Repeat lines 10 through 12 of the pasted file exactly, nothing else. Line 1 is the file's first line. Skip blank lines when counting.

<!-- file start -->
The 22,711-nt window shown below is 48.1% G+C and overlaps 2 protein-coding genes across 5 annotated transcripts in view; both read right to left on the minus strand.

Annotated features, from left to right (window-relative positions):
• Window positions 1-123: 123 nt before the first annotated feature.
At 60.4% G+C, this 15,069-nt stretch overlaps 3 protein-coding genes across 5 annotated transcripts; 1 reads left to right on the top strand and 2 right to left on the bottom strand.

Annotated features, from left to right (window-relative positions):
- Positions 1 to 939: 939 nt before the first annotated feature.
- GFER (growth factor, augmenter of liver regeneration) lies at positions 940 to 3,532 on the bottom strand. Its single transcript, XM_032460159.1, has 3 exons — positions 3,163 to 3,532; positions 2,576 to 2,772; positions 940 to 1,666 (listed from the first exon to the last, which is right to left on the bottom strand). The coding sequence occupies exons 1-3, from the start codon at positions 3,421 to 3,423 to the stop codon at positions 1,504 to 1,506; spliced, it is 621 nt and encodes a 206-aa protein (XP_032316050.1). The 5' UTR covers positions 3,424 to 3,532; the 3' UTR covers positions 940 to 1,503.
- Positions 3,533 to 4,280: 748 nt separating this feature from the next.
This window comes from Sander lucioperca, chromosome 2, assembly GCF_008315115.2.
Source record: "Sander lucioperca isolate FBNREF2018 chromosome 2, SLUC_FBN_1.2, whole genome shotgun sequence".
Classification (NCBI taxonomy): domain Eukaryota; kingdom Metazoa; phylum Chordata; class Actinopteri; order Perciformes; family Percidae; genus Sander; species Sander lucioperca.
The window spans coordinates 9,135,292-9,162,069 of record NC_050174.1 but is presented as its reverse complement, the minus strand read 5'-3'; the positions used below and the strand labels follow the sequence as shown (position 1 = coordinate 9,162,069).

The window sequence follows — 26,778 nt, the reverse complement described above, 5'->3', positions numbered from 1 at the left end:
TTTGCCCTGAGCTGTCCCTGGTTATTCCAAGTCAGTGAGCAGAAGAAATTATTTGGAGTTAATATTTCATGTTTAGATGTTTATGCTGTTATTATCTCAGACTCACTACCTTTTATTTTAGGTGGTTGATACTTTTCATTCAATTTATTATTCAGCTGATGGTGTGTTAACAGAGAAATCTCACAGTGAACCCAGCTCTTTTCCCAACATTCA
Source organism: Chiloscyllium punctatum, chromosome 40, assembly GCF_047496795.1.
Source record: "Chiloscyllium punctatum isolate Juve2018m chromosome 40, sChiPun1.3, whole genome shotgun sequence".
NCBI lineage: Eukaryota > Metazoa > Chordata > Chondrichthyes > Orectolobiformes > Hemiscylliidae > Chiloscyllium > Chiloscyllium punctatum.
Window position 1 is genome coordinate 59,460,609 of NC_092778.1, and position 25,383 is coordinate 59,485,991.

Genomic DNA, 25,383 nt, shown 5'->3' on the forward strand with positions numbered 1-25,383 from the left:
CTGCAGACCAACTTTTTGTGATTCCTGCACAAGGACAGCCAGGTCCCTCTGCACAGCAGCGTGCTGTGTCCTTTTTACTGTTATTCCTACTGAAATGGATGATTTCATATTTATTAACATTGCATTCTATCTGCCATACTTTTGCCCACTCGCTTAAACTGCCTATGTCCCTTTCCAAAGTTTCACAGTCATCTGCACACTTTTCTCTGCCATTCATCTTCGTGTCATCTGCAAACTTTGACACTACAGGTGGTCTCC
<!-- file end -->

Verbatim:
Source record: "Sander lucioperca isolate FBNREF2018 chromosome 2, SLUC_FBN_1.2, whole genome shotgun sequence".
Classification (NCBI taxonomy): domain Eukaryota; kingdom Metazoa; phylum Chordata; class Actinopteri; order Perciformes; family Percidae; genus Sander; species Sander lucioperca.
The window spans coordinates 9,135,292-9,162,069 of record NC_050174.1 but is presented as its reverse complement, the minus strand read 5'-3'; the positions used below and the strand labels follow the sequence as shown (position 1 = coordinate 9,162,069).